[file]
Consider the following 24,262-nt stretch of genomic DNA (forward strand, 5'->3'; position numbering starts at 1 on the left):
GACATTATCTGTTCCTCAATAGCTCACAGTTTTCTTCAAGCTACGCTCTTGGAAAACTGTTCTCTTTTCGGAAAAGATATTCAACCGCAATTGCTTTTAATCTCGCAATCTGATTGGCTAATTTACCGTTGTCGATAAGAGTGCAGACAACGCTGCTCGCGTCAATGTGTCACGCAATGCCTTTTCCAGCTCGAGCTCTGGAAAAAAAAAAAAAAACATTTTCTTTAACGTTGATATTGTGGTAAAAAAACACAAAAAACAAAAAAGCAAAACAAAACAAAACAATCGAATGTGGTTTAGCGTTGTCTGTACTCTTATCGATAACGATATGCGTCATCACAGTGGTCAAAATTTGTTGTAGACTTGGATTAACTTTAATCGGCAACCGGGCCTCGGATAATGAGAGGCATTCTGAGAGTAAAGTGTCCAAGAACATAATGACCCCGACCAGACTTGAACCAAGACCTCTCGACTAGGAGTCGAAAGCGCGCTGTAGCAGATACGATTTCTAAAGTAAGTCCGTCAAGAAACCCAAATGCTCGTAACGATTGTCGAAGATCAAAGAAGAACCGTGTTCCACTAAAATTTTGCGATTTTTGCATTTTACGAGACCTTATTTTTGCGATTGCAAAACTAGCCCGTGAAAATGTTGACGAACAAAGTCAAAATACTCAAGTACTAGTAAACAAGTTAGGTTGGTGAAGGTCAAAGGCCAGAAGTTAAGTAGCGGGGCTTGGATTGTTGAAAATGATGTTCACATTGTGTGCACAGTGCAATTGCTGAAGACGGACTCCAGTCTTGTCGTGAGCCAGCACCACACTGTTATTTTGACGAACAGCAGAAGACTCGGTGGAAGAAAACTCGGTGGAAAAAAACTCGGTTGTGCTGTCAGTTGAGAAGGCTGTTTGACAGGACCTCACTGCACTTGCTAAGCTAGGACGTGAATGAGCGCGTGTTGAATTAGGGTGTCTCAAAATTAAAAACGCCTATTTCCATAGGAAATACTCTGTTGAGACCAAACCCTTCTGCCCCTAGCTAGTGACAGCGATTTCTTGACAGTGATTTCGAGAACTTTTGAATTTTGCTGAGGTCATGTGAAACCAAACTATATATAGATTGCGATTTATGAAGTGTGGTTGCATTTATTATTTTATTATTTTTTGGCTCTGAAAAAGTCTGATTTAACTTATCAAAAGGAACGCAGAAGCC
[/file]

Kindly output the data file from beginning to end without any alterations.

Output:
Consider the following 24,262-nt stretch of genomic DNA (forward strand, 5'->3'; position numbering starts at 1 on the left):
GACATTATCTGTTCCTCAATAGCTCACAGTTTTCTTCAAGCTACGCTCTTGGAAAACTGTTCTCTTTTCGGAAAAGATATTCAACCGCAATTGCTTTTAATCTCGCAATCTGATTGGCTAATTTACCGTTGTCGATAAGAGTGCAGACAACGCTGCTCGCGTCAATGTGTCACGCAATGCCTTTTCCAGCTCGAGCTCTGGAAAAAAAAAAAAAAACATTTTCTTTAACGTTGATATTGTGGTAAAAAAACACAAAAAACAAAAAAGCAAAACAAAACAAAACAATCGAATGTGGTTTAGCGTTGTCTGTACTCTTATCGATAACGATATGCGTCATCACAGTGGTCAAAATTTGTTGTAGACTTGGATTAACTTTAATCGGCAACCGGGCCTCGGATAATGAGAGGCATTCTGAGAGTAAAGTGTCCAAGAACATAATGACCCCGACCAGACTTGAACCAAGACCTCTCGACTAGGAGTCGAAAGCGCGCTGTAGCAGATACGATTTCTAAAGTAAGTCCGTCAAGAAACCCAAATGCTCGTAACGATTGTCGAAGATCAAAGAAGAACCGTGTTCCACTAAAATTTTGCGATTTTTGCATTTTACGAGACCTTATTTTTGCGATTGCAAAACTAGCCCGTGAAAATGTTGACGAACAAAGTCAAAATACTCAAGTACTAGTAAACAAGTTAGGTTGGTGAAGGTCAAAGGCCAGAAGTTAAGTAGCGGGGCTTGGATTGTTGAAAATGATGTTCACATTGTGTGCACAGTGCAATTGCTGAAGACGGACTCCAGTCTTGTCGTGAGCCAGCACCACACTGTTATTTTGACGAACAGCAGAAGACTCGGTGGAAGAAAACTCGGTGGAAAAAAACTCGGTTGTGCTGTCAGTTGAGAAGGCTGTTTGACAGGACCTCACTGCACTTGCTAAGCTAGGACGTGAATGAGCGCGTGTTGAATTAGGGTGTCTCAAAATTAAAAACGCCTATTTCCATAGGAAATACTCTGTTGAGACCAAACCCTTCTGCCCCTAGCTAGTGACAGCGATTTCTTGACAGTGATTTCGAGAACTTTTGAATTTTGCTGAGGTCATGTGAAACCAAACTATATATAGATTGCGATTTATGAAGTGTGGTTGCATTTATTATTTTATTATTTTTTGGCTCTGAAAAAGTCTGATTTAACTTATCAAAAGGAACGCAGAAGCC